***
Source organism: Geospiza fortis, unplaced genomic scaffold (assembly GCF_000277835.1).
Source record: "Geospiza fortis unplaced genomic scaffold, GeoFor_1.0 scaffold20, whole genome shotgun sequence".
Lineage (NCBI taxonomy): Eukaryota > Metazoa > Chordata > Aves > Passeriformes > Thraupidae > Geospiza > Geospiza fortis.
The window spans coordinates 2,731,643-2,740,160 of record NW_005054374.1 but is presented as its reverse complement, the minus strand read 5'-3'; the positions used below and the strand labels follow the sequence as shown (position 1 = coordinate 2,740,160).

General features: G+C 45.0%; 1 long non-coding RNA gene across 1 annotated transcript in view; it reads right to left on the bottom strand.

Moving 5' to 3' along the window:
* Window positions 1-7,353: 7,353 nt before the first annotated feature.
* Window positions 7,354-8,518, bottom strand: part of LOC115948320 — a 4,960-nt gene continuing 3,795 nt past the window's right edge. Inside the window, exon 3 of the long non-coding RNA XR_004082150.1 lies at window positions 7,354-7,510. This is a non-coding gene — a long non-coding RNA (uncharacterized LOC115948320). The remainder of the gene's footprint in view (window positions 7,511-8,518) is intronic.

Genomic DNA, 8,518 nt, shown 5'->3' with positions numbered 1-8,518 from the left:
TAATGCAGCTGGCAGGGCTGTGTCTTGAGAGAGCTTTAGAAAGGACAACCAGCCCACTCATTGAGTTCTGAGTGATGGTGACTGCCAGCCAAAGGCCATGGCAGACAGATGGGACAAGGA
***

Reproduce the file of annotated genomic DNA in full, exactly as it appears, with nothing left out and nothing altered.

Source organism: Geospiza fortis, unplaced genomic scaffold (assembly GCF_000277835.1).
Source record: "Geospiza fortis unplaced genomic scaffold, GeoFor_1.0 scaffold20, whole genome shotgun sequence".
Lineage (NCBI taxonomy): Eukaryota > Metazoa > Chordata > Aves > Passeriformes > Thraupidae > Geospiza > Geospiza fortis.
The window spans coordinates 2,731,643-2,740,160 of record NW_005054374.1 but is presented as its reverse complement, the minus strand read 5'-3'; the positions used below and the strand labels follow the sequence as shown (position 1 = coordinate 2,740,160).

General features: G+C 45.0%; 1 long non-coding RNA gene across 1 annotated transcript in view; it reads right to left on the bottom strand.

Moving 5' to 3' along the window:
* Window positions 1-7,353: 7,353 nt before the first annotated feature.
* Window positions 7,354-8,518, bottom strand: part of LOC115948320 — a 4,960-nt gene continuing 3,795 nt past the window's right edge. Inside the window, exon 3 of the long non-coding RNA XR_004082150.1 lies at window positions 7,354-7,510. This is a non-coding gene — a long non-coding RNA (uncharacterized LOC115948320). The remainder of the gene's footprint in view (window positions 7,511-8,518) is intronic.

Genomic DNA, 8,518 nt, shown 5'->3' with positions numbered 1-8,518 from the left:
TAATGCAGCTGGCAGGGCTGTGTCTTGAGAGAGCTTTAGAAAGGACAACCAGCCCACTCATTGAGTTCTGAGTGATGGTGACTGCCAGCCAAAGGCCATGGCAGACAGATGGGACAAGGA